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"Coloured" 3/4-7/8th TB or WB but none/few at the top?

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    woweezowee you've unintentionally illustrated one of the main problems facing pinto warmblood/sporthorse breeders, as far as stereotyping and prejudice. This was what was touched on earlier, by JB, myself and others.

    There are many people like you and your family member who see a pinto, and think Paint. Because Paints are mostly viewed negatively in the warmblood/sporthorse world (and aren't accepted into most of the respected registries), it can lead to stereotyping and prejudice against all pintos, when people see them and automatically assume they must be Paints.

    There are pinto warmbloods and sporthorses out there with no Paint in their pedigrees whatsoever. (There are palomino, buckskin, and cremellos which are warmbloods too, with no stockhorse breeding.)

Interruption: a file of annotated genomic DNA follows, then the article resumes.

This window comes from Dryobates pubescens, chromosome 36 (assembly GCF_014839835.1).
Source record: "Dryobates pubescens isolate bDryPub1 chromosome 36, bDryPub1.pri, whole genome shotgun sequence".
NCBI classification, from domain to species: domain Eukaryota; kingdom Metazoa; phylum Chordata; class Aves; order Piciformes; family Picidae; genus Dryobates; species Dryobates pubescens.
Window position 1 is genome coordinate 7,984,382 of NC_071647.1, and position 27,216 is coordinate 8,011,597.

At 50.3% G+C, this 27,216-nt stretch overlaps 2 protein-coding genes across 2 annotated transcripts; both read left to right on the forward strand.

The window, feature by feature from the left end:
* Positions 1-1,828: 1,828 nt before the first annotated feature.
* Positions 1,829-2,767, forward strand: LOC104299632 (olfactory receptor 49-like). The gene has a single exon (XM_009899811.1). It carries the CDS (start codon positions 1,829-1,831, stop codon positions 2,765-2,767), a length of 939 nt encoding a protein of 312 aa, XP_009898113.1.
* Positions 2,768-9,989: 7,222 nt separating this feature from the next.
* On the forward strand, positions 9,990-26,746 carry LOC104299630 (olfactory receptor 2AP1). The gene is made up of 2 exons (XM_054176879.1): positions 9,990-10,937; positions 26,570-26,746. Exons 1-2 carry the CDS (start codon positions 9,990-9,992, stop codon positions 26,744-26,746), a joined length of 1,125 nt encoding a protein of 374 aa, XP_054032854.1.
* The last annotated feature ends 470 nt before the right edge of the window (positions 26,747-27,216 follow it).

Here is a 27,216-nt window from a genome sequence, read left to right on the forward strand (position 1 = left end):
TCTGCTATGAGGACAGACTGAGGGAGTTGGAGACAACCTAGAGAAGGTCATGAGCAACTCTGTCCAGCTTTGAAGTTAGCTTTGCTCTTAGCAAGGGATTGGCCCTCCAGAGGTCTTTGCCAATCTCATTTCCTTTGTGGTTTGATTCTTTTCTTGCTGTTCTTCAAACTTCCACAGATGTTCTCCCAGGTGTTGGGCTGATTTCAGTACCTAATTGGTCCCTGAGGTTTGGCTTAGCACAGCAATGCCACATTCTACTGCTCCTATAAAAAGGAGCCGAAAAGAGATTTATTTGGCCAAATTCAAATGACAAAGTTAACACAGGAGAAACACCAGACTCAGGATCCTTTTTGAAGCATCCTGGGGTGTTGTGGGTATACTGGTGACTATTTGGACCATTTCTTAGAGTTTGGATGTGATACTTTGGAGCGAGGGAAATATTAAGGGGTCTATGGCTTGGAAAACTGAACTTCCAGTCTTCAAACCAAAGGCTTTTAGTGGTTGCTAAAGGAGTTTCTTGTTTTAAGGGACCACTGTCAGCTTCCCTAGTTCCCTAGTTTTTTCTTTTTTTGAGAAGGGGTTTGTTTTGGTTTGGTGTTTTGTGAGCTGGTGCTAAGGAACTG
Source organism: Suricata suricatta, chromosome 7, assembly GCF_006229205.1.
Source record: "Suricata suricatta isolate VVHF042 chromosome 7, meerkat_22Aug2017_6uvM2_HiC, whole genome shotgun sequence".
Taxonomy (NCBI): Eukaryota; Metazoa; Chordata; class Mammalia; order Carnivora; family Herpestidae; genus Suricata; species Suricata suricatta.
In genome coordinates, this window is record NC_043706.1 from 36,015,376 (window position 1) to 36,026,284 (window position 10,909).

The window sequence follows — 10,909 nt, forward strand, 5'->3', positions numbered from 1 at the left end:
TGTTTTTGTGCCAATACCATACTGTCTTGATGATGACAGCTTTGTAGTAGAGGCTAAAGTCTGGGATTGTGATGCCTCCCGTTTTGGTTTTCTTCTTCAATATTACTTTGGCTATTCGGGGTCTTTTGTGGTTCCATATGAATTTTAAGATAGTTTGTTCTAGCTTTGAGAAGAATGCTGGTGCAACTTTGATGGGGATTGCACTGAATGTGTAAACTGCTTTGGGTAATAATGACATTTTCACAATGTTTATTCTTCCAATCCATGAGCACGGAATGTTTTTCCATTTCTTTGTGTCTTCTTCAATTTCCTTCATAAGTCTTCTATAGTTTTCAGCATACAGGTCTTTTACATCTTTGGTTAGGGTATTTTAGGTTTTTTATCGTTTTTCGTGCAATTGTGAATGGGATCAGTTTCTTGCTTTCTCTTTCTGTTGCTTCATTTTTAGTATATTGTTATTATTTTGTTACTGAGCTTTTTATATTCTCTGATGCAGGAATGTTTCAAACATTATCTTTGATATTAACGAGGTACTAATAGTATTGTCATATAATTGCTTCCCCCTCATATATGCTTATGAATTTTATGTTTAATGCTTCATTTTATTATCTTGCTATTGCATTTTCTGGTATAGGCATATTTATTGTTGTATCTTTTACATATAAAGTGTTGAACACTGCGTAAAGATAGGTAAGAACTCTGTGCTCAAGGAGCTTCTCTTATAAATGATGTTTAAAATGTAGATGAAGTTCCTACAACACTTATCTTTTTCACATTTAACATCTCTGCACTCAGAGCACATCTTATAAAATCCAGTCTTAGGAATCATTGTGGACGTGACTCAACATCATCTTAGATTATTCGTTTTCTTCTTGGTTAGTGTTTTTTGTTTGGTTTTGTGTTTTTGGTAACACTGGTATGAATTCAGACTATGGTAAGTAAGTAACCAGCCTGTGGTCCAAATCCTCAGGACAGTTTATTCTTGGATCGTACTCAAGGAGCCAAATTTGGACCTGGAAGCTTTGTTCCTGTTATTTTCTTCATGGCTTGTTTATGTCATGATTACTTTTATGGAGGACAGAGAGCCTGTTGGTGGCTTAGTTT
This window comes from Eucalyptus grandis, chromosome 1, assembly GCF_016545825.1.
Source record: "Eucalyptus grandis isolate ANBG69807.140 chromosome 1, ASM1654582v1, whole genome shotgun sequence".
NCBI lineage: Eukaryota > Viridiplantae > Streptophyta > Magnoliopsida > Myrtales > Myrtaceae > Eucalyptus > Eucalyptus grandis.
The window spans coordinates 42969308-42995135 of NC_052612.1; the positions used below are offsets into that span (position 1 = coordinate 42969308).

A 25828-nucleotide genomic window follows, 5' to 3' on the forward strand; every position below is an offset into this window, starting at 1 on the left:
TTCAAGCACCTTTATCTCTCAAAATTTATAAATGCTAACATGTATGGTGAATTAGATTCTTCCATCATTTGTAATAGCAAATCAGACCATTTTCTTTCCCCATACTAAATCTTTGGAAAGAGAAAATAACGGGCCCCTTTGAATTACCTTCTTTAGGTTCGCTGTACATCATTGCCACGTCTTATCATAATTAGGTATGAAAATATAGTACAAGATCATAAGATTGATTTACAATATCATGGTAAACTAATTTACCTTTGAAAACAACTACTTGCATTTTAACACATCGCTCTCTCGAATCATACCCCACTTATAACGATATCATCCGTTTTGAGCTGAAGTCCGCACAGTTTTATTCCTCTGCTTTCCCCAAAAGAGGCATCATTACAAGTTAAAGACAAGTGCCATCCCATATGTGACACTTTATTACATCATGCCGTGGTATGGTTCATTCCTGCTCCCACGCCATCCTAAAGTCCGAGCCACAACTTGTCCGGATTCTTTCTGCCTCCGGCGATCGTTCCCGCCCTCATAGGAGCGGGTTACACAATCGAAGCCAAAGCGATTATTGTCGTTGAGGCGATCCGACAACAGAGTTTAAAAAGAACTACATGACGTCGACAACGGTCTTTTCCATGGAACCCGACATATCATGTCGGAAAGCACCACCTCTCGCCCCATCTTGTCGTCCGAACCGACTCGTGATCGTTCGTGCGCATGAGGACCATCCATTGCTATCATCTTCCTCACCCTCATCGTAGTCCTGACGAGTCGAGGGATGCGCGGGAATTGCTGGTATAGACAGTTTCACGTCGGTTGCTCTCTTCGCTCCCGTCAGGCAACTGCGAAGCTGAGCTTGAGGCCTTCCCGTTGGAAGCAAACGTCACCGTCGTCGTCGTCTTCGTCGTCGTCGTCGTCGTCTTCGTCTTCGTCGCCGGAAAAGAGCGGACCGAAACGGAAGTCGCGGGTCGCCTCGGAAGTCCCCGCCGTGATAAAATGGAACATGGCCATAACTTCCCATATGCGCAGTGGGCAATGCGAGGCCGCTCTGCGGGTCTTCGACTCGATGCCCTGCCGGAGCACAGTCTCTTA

Public perception and awareness of color possibilities hasn't caught up with the progress we've made in breeding.

    Wowee, I wouldn't rule out breeding for a pinto. If you're new to "colour", you may want to see this site With a TB mare your foal should even be eligible for warmblood registration, if you choose an approved warmblood stallion. A registered pinto warmblood is worlds away from a Paint.

    from a previous post on this thread:
    Over here, "color" is typically thought of as belong to the stock-type horses which just aren't suitable (in general!) for the sporthorse disciplines we're talking about here.
    JB nailed the cause for most of the prejudice against colored horses. There are many people who don't know the difference between Paint and pinto, and assume everything colored is some sort of Paint/QH/stockhorse/undesirable. They don't realize you can now get warmbloods and well bred sporthorses with pretty colors and not even a drop of stockhorse blood.